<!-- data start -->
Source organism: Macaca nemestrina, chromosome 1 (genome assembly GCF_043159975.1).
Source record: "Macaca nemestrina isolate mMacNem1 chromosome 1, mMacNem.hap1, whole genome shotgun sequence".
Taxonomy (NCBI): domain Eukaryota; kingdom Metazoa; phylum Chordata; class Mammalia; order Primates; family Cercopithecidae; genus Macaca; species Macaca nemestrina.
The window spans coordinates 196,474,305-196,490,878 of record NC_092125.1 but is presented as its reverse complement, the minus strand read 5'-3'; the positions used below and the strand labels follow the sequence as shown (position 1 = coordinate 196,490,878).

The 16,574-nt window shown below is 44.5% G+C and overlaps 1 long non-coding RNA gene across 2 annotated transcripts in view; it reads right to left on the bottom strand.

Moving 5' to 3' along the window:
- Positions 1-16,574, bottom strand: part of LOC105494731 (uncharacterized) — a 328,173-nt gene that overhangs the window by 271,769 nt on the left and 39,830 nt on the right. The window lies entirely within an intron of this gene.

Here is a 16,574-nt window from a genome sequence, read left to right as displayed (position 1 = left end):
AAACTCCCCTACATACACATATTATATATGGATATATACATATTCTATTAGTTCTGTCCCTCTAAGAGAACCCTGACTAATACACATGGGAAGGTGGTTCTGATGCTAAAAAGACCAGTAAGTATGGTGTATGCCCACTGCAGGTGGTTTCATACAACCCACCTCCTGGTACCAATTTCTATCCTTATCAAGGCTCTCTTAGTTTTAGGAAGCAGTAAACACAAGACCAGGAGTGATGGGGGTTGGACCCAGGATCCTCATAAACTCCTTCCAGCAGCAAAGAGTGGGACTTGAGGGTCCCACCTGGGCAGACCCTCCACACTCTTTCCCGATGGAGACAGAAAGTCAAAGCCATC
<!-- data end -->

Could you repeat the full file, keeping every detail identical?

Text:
Source organism: Macaca nemestrina, chromosome 1 (genome assembly GCF_043159975.1).
Source record: "Macaca nemestrina isolate mMacNem1 chromosome 1, mMacNem.hap1, whole genome shotgun sequence".
Taxonomy (NCBI): domain Eukaryota; kingdom Metazoa; phylum Chordata; class Mammalia; order Primates; family Cercopithecidae; genus Macaca; species Macaca nemestrina.
The window spans coordinates 196,474,305-196,490,878 of record NC_092125.1 but is presented as its reverse complement, the minus strand read 5'-3'; the positions used below and the strand labels follow the sequence as shown (position 1 = coordinate 196,490,878).

The 16,574-nt window shown below is 44.5% G+C and overlaps 1 long non-coding RNA gene across 2 annotated transcripts in view; it reads right to left on the bottom strand.

Moving 5' to 3' along the window:
- Positions 1-16,574, bottom strand: part of LOC105494731 (uncharacterized) — a 328,173-nt gene that overhangs the window by 271,769 nt on the left and 39,830 nt on the right. The window lies entirely within an intron of this gene.

Here is a 16,574-nt window from a genome sequence, read left to right as displayed (position 1 = left end):
AAACTCCCCTACATACACATATTATATATGGATATATACATATTCTATTAGTTCTGTCCCTCTAAGAGAACCCTGACTAATACACATGGGAAGGTGGTTCTGATGCTAAAAAGACCAGTAAGTATGGTGTATGCCCACTGCAGGTGGTTTCATACAACCCACCTCCTGGTACCAATTTCTATCCTTATCAAGGCTCTCTTAGTTTTAGGAAGCAGTAAACACAAGACCAGGAGTGATGGGGGTTGGACCCAGGATCCTCATAAACTCCTTCCAGCAGCAAAGAGTGGGACTTGAGGGTCCCACCTGGGCAGACCCTCCACACTCTTTCCCGATGGAGACAGAAAGTCAAAGCCATC